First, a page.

You Won’t Believe What Kind of Toilet Is Illegal in Washington State
One Type Of Toilet Is Illegal In Washington State, Can You Name It?
It might surprise you to know that believe it or not, some toilets could be considered illegal in the State of Washington.
You Need To Know The Law If You Want To Live Off The Grid In Washington State
I was reading a fascinating article about "living off the grid" in Washington State and came across some facts about what's illegal and legal when it comes to your "potty" place.
Indoor plumbing is a thing of beauty that we take for granted, the first indoor flush toilets first appeared in the 1890s in America. It's hard to imagine that the flush toilet and indoor plumbing haven't been around as long as you would think.
If you are going to "live off the grid", primalsurvivor.net clarifies which toilets are legal and which toilets are not.
Compost toilets are legal in Washington State. You’ll need to get a permit from the local health department before installing one. Only compost toilets on the DOH List of Registered On-Site Treatment and Distribution Products are allowed.
Even though compost toilets are legal, it doesn’t necessarily mean it’s legal to only use a compost toilet. You will almost certainly also be required to have a septic system.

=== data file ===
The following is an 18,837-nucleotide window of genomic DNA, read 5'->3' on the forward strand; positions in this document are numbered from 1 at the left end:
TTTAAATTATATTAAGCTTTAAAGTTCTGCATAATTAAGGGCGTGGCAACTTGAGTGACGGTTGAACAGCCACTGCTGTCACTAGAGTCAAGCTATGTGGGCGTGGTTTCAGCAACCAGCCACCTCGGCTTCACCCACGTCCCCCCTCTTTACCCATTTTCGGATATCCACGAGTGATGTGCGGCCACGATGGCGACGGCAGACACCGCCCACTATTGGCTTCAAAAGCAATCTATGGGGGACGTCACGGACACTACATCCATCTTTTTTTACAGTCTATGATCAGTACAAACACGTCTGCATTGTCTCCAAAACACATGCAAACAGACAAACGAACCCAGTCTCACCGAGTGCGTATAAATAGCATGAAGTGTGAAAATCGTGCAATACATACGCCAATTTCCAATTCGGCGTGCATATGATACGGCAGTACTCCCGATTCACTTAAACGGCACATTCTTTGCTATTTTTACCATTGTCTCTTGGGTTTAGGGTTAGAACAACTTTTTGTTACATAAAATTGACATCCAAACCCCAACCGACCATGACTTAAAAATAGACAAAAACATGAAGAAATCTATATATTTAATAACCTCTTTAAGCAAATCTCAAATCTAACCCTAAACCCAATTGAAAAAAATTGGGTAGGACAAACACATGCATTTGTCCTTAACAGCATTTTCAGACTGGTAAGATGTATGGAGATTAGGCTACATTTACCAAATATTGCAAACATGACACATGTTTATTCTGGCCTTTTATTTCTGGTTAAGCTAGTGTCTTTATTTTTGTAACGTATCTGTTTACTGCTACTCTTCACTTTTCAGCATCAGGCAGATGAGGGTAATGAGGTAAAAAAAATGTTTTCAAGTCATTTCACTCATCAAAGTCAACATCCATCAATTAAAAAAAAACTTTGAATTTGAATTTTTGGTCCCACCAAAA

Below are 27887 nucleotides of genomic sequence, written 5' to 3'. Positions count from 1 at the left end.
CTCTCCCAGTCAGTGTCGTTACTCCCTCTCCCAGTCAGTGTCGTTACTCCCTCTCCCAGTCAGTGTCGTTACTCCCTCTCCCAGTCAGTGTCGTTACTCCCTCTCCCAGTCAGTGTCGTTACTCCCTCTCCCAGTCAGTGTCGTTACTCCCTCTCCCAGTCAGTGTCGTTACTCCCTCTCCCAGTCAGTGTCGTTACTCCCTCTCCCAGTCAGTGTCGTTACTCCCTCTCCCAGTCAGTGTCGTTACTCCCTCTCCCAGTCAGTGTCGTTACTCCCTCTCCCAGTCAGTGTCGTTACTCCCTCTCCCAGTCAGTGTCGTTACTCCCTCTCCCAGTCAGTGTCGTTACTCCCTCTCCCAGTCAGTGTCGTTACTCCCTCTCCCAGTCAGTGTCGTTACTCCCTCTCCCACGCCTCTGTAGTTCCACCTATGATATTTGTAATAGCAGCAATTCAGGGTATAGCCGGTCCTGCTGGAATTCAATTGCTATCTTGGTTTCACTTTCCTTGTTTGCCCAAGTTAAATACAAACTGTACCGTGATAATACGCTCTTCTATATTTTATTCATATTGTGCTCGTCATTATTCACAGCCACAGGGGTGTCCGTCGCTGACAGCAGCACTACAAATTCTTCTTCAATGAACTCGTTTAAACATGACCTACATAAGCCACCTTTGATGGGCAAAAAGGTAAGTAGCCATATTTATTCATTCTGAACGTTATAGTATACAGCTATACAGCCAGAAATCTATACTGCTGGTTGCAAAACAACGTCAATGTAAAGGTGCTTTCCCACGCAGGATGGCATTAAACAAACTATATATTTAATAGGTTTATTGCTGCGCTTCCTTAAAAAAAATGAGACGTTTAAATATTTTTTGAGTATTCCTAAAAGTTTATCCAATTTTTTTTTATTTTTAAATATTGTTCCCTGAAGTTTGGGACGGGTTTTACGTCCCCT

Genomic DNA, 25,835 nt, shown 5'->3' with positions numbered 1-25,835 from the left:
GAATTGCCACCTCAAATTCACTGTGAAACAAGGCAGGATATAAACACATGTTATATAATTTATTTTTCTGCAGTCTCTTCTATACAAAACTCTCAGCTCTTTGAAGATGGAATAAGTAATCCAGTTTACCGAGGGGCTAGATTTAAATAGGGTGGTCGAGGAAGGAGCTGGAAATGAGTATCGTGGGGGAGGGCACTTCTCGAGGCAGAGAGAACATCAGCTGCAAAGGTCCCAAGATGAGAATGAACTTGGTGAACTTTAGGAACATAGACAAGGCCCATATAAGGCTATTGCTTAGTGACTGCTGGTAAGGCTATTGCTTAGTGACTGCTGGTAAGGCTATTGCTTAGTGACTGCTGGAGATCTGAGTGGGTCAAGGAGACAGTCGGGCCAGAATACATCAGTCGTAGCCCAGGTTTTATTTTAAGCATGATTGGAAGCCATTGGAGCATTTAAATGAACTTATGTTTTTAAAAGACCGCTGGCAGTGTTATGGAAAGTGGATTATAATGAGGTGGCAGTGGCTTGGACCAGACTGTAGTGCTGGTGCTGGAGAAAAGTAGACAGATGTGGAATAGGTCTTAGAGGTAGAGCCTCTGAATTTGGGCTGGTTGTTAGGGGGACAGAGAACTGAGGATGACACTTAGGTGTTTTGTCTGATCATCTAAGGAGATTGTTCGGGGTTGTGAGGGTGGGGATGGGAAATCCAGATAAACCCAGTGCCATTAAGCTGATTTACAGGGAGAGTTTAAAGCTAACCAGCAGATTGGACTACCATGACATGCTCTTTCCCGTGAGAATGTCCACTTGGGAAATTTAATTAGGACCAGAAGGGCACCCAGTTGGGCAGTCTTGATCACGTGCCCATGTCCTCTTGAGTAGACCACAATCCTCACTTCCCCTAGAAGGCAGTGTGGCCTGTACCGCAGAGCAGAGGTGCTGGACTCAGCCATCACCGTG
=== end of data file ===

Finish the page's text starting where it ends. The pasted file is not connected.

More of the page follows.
The Outhouse For The Most Part Is Illegal In Washington State
The one toilet that surprised me that was illegal is the Outhouse. An outhouse for the most part is illegal.
This is what primalsurvivor.net had to say about outhouses.
Outhouses are called “pit toilets” and, under Washington State law, are defined as:
An on-site sewage dispersal unit consisting of a structure overlying an excavation not exceeding five feet in depth in which human excrement (human feces and urine) is directly deposited for permanent placement in the ground.
In many places in Washington State, outhouses are illegal. Some rural areas still allow outhouses but only on properties that are not permanently occupied (like campgrounds). Even if an outhouse is legal in your county or you get approval for one, it doesn’t mean you still won’t be required to have a septic system.
It's one of those you don't think about often but it's surprising that only a little over a hundred years ago, outhouses were all over the state.
State law says whatever toilet you have, you'll need to make sure some sort of sewer system is in place to be perfectly 100% legal.